When I’m not writing, I work as an educational or freelance ASL interpreter. Lately the differences between those two environments has been a minor source of stress in my life. In freelancing, I am sent out by my agency to do a variety of jobs. Most assignments over 30 minutes I’m sent with a team. I get almost no prep materials, and if I’m lucky I might get a few minutes to chat with the consumers (both Hearing and Deaf). In school, I am sent solo to one 45 minute class after another with only the 5 minute passing time afforded to the students to clear my brain and get ready for the next class. On the plus side I do get prep materials and a chance to get to know the students and teachers.

My current stress is stemming from a single word: Luxury.

I have to be honest and tell you that the stress is all coming from the educational side of my life. In both sides there are many things that would make my job easier, but in freelancing I’m told “there are somethings we just aren’t going to get from our consumers, so do your best.” In Education I’m told “those things are luxuries.” Every time I get that line from my administrators I want to scream “but they shouldn’t be.” Then I realized, they weren’t. The word is being mis-applied.

Let’s start with a definition from

lux·u·ry [luhk-shuh-ree, luhg-zhuh-] Show IPA noun, plural lux·u·ries, adjective


1. a material object, service, etc., conducive to sumptuous living, usually a delicacy, elegance, or refinement of living rather than a necessity: Gold cufflinks were a luxury not allowed for in his budget.

2. free or habitual indulgence in or enjoyment of comforts and pleasures in addition to those necessary for a reasonable standard of well-being: a life of luxury on the French Riviera.

3. a means of ministering to such indulgence or enjoyment: This travel plan gives you the luxury of choosing which countries you can visit.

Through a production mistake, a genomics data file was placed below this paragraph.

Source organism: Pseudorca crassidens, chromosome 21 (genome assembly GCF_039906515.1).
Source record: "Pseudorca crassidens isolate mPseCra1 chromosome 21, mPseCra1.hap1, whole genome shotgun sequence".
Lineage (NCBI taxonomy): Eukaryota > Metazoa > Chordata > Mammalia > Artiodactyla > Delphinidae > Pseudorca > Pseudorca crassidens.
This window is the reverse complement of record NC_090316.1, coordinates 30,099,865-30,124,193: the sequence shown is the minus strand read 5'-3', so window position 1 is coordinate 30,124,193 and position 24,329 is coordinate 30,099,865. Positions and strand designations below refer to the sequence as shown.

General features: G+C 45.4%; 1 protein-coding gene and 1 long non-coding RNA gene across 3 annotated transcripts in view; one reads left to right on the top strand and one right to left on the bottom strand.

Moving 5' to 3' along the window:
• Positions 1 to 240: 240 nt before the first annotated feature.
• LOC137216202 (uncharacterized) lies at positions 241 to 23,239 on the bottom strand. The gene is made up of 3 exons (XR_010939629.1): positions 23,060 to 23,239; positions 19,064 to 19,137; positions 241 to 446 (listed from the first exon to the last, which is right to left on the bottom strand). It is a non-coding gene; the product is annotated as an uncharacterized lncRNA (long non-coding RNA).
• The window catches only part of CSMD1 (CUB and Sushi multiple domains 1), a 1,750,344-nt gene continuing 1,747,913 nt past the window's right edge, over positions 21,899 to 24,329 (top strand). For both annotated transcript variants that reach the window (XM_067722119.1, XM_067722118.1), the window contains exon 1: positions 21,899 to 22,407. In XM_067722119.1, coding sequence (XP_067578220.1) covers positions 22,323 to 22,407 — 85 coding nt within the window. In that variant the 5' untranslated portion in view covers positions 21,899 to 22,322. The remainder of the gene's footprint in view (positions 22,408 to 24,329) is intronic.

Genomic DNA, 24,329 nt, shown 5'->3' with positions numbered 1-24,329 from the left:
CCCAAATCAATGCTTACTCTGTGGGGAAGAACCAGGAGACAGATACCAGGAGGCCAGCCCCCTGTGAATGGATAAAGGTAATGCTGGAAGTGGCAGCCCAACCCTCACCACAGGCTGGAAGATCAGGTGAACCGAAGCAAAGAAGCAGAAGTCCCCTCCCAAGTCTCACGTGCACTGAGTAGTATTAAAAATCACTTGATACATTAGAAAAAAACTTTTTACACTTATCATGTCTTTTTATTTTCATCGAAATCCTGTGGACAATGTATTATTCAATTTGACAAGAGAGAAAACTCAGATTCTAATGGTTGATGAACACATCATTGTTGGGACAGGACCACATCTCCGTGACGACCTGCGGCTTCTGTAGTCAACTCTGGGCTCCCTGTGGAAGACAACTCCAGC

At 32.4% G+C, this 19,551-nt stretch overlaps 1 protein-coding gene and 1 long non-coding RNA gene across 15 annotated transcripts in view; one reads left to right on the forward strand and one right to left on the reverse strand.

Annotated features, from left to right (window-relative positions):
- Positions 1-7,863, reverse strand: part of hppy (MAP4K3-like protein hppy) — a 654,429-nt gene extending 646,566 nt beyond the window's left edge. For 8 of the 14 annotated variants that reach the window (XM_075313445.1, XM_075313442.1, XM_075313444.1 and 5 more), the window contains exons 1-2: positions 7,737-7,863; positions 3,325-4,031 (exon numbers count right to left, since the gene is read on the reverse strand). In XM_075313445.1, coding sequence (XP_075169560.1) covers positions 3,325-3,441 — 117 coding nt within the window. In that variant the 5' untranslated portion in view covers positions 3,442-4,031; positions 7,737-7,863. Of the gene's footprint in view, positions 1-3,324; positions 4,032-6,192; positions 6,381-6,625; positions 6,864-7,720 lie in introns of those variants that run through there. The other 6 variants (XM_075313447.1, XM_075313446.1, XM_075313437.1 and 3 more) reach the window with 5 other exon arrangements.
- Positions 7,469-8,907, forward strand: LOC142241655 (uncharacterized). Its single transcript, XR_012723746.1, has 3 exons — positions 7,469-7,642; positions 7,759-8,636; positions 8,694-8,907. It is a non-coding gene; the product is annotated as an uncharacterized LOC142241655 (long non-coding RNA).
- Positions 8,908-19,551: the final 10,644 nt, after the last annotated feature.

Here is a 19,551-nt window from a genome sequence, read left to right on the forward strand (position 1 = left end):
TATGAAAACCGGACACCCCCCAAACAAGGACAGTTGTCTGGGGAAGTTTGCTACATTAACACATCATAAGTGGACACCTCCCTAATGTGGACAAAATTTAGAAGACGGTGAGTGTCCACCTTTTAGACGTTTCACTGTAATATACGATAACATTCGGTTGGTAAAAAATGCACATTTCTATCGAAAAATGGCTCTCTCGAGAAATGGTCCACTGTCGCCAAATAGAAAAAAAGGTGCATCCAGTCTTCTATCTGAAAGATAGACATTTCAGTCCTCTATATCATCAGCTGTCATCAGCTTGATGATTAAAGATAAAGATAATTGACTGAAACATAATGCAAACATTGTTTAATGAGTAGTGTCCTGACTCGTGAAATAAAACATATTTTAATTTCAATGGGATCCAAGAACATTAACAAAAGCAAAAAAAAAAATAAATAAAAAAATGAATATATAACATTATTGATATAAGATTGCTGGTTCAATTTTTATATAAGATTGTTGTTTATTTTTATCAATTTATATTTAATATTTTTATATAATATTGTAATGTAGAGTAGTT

4. a pleasure out of the ordinary allowed to oneself: the luxury of an extra piece of the cake.

5. a foolish or worthless form of self-indulgence: the luxury of self-pity.

Basically they are all talking about things that are pleasurable in some way or another, but not necessary. Which is how I tend to use the word. Nice things that I can live without but make me feel good when I get them. What it isn’t saying is that there is nothing between barest necessity to survive and luxury. Nor is it saying that every thing that we can live without is a luxury.

I see a great difference between that which we cannot survive without and that which is luxury. In fact I see a continuum of things, some closer to necessary and others closer to luxury all of which might be denied to us by circumstances. Taking an example more universally understood, let’s look at nutrition.

On one end of the spectrum there are those things without which you will die like water, basic foods like rice or bread. Not terribly exciting food, but without it there is nothing. This is the barest minimum needed to survive. By survive I mean stay living, nothing more. There isn’t a nutritionist out there that would tell you that a diet of only rice or only bread is healthy.

At the other end of the spectrum there are things like truffles and filet mignon. These foods too will keep you alive. They will also tantalize your taste buds and run rampant through your budget. Again nutritionists would caution against eating only these things. Of course if these are the kinds of things you can eat, you probably also eat bread and/or rice.